Did parts of Cosmos spysat fall on USA during faulty re-entry?

by | Sep 15, 2014 | Russia, Satellites | 0 comments

There has been speculation that a Russian spy satellite has had a faulty re-entry and that parts of it may have landed on US soil.  The Russian reconnaissance satellite, Cosmos 2495, is a YANTAR-4K2M design still using film to record imagery which was launched into low Earth orbit on 6 May 2014 on a Soyuz 2-1A launch from Plesetsk in Northern Russia.

During the spacecraft’s mission two re-entry SpK pods carrying exposed film are dropped off back to Russian authorities in Kazakhstan, leaving the final film and the camera itself to be re-entered later on the main spacecraft.  The pod re-entries took place as planned in late June and early July. However, instead of the final main capsule’s planned landing in Kazakhstan at circa 0330 GMT on 4 September, it apparently re-entrered on 0430 GMT over Wymoming, USA.

Spaceflight101.com  has images from Cloudbait Observatory of the skies taken over Guffey, Wymoming, which apparently show the re-entry.  Other sources including space analyst and astrophysicist, Jonathan McDowell, concur with the theory that a faulty re-entry took place.  McDowell and other orbital analysts suggest that an attempt to de-orbit the spacecraft on a southbound 0330 GMT pass over Russia was partly unsuccessful, causing the Cosmos 2495 satellite to enter a low perigee orbit. After seven more orbits, re-entry of the main capsule finally took place over US territory where it landed, thousands of kilometers off target.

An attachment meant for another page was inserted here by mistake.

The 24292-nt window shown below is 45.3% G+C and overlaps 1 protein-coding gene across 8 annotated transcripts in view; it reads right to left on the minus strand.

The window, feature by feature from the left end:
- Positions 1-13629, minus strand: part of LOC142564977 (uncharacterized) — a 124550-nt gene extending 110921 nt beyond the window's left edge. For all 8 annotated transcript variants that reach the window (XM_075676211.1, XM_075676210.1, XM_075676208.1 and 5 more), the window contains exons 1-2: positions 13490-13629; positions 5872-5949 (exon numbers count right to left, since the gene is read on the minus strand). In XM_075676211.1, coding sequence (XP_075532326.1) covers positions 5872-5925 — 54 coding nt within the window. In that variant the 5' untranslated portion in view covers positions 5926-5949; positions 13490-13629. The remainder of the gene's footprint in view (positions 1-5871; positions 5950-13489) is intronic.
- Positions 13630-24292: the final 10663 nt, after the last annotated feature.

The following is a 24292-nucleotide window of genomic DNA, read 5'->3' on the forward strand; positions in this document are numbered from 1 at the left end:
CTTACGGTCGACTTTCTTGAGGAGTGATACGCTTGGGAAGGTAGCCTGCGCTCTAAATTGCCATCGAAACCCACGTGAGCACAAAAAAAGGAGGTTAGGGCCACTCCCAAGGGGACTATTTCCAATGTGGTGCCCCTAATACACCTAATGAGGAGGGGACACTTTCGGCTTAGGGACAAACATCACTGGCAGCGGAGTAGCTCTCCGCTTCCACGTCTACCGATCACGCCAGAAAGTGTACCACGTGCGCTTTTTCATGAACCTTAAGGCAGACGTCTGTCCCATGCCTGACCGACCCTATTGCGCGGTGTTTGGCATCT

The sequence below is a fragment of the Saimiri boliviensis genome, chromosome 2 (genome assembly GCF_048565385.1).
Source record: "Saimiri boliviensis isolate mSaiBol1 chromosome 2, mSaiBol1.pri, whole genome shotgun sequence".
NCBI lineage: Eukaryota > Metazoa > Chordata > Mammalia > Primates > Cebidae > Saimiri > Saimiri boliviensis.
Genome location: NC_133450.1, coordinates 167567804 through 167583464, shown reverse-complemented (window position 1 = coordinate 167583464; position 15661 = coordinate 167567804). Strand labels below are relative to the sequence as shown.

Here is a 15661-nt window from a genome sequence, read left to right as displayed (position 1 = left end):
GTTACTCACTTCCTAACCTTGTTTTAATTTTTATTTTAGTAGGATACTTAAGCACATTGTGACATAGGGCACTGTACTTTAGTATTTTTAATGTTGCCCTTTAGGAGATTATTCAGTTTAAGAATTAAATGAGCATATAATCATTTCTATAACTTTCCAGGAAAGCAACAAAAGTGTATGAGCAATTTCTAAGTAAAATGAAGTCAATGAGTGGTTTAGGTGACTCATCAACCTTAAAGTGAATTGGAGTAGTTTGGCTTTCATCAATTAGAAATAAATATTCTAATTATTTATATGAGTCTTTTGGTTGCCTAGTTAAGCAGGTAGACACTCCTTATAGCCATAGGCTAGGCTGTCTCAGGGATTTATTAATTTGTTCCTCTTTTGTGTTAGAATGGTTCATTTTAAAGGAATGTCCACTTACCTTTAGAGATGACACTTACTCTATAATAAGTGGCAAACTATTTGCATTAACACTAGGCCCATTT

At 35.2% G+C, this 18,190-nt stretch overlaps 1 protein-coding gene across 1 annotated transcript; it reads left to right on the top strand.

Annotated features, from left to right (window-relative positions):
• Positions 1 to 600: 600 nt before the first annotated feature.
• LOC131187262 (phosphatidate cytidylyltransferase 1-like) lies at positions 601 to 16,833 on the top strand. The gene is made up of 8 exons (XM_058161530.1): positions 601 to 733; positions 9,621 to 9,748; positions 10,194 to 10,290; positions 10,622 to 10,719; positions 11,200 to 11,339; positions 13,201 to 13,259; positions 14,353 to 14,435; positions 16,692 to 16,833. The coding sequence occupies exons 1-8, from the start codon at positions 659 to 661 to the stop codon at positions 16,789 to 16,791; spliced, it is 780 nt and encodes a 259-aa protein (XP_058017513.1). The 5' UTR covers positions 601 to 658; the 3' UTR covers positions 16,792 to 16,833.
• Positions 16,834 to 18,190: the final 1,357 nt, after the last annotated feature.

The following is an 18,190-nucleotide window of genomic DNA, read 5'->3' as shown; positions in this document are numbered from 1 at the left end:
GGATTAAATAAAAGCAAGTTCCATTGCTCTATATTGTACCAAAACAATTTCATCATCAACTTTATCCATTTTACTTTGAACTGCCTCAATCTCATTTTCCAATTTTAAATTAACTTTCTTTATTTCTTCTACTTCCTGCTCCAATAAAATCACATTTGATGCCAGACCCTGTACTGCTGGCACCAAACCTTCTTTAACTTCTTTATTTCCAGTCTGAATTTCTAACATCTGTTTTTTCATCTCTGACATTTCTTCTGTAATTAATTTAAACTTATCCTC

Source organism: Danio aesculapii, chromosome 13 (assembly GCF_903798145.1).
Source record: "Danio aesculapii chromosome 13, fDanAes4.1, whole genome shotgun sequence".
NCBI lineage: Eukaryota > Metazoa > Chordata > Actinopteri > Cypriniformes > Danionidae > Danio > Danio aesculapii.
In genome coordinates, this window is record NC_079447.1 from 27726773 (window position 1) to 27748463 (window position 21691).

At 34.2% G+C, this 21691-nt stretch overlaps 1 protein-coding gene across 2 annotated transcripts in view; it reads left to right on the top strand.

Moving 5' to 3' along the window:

Similar to the fictional account in the book and film, Ice Station Zebra (1968), there were actual races to recover spy satellite capsules during the Cold War.  However, the main capsule of this mission has yet to be found – or if it has, this has not been revealed.  As it is, Russian military space authorities have denied that a faulty re-entry ever took place.

By the 1972 Space Liability Convention, if any damage is done by falling space objects, then it is the launching state that is deemed liable. This happened when the Soviet nuclear-powered reconnaissance satellite, Cosmos 954, re-entered over Canada in 1978, leaving nuclear contamination on Canadian soil.  As its owner and launching state, the then Soviet Union, had to pay for the clean up.

Sometimes launching states fail to pay up. Famously, the US State Department refused to pay a fine for “littering” after parts of the NASA Skylab space station re-entered and fell on the town of Esperance in Southern Australia.  The Au$400 fine was paid in April 2009, when radio show host Scott Barley, of Highway Radio, raised the funds from his listeners and paid the fine on behalf of NASA.

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